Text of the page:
Father Alfred Audette has been ordained only five years, but he leans an experienced, compassionate ear into the confessional grille: world-savvy but never world-weary.
"There isn't a businessman who can tell me anything I haven't lived before. There isn't a married man or woman who can tell me anything I haven't heard before. And there isn't a kid who can tell me anything I haven't seen before," says the pastor of St. Marguerite Bourgeoys parish.
He states this matter-of-factly, without a boast or sigh, knowing that not many clergy have lived the life he has lived: hot-shot fighter pilot with 200 missions over North Vietnam, Air Force consultant on race relations, advisor to police, business entrepreneur, husband, father of four, widower, grandfather of 14--and now administrator of a rural church with a leaky roof and a hemorrhaging debt that got him in trouble with some parishioners when he began bingo as a Band-Aid.
The mortgage seems to have bugged him more than dodging missiles over Haiphong Harbor. Mulling over parish finances, he forgot to renew his pilot's license and no longer rents a plane to take the altar boys up for a ride.
Graying and trim at 64, Audette is evidence of a recent phenomenon in the Catholic Church: the late vocation. His path to the pulpit did not begin with a pious mother praying for a priest in the family.
"My mother passed away when I was very young," he said. "I was in an orphanage for a number of years. . . . There were no family role models, but at nearby Attleboro [Mass.], there was a tiny airport with small planes and dashing pilots to dream on."
He entered the Air Force during the Korean War and on a blind date at an officers club, he met Mary Ann Poling. "She was dynamite. I proposed to her 25 seconds after we met, called her every day after that for 10 days and married her two months later."
After a second Vietnam tour, Audette moved to Strategic Air Command in Omaha. At a conference of staff chiefs and generals, Audette was asked for ideas on improving Air Force race relations and proposed a costly program to fly officers to intensive one-week seminars.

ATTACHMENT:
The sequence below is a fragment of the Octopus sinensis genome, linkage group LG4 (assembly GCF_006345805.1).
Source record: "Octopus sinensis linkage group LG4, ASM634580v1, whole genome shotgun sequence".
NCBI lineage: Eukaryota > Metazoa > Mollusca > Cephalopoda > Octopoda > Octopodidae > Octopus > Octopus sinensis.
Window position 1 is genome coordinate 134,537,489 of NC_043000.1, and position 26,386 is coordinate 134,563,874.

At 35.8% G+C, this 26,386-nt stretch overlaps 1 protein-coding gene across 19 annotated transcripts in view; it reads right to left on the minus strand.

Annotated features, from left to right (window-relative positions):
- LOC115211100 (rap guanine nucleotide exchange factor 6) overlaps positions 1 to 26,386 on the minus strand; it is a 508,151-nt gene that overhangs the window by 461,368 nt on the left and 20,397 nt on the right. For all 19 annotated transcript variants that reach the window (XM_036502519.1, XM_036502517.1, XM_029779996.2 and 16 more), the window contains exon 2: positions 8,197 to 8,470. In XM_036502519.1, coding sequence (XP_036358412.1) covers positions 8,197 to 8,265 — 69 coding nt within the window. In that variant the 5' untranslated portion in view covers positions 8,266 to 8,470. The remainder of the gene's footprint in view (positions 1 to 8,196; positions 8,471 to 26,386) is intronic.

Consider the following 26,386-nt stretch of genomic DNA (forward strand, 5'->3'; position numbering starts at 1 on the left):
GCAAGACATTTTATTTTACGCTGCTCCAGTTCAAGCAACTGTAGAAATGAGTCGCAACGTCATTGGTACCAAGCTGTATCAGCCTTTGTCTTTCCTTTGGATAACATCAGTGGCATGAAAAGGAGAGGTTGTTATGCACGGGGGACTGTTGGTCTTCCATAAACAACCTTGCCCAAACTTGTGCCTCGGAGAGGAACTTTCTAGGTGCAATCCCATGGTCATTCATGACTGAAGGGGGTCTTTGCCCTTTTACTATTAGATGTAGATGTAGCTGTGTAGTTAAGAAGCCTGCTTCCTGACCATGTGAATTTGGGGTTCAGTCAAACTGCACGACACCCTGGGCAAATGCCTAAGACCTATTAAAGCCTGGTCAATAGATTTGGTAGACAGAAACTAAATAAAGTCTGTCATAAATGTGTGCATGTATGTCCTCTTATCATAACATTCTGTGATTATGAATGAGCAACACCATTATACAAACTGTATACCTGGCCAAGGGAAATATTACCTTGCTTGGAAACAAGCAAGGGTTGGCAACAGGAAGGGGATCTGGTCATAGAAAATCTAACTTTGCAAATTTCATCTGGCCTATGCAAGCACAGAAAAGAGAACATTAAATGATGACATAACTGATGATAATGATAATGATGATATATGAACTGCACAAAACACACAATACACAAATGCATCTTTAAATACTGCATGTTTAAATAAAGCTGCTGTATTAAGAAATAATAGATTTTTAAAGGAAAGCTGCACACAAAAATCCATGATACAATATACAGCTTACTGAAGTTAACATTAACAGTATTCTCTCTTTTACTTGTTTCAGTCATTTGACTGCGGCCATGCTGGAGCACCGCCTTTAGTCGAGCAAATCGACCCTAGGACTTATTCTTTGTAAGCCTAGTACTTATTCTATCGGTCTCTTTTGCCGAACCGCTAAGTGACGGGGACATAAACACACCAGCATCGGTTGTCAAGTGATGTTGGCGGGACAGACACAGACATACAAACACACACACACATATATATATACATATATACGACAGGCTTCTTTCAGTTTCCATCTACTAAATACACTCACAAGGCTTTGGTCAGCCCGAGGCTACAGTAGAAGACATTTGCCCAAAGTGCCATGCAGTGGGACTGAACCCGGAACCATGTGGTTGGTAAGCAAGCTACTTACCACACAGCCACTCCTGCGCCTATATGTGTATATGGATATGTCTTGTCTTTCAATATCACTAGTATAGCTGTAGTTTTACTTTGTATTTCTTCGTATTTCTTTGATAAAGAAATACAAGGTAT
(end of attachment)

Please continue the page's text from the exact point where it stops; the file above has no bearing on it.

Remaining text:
The chief of staff bought the precedent-setting plan, and Audette soon was promoted to full colonel. He was sent to the National War College, then served as defense attache in Portugal.
Bored with his last assignment as a Pentagon intelligence briefer, Audette left the military after 30 years to open a business consultancy in the Washington area.
"The call to the priesthood never came," he says, "until my wife was diagnosed with incurable cancer. The moment she slipped away at 4 o'clock on that Sunday morning, I knew where I was going."
He went to Catholic University, living in a nearby Josephite monastery. Using a tape recorder to audit canon law courses, Audette crammed four years of theology into three at St. Charles Borromeo Seminary in Philadelphia.
Battling with budgets as well as for souls, Audette now wishes that his seminary curriculum had included some accounting courses. Yet he admits to enjoying a different kind of challenge from MIGs coming up on his screen.
"Everyone said it would be difficult for me to be a priest," he said.
"Difficult to give up my home, my car, my lifestyle. But the point is none of the above. It's the excitement of the enterprise God has called me to."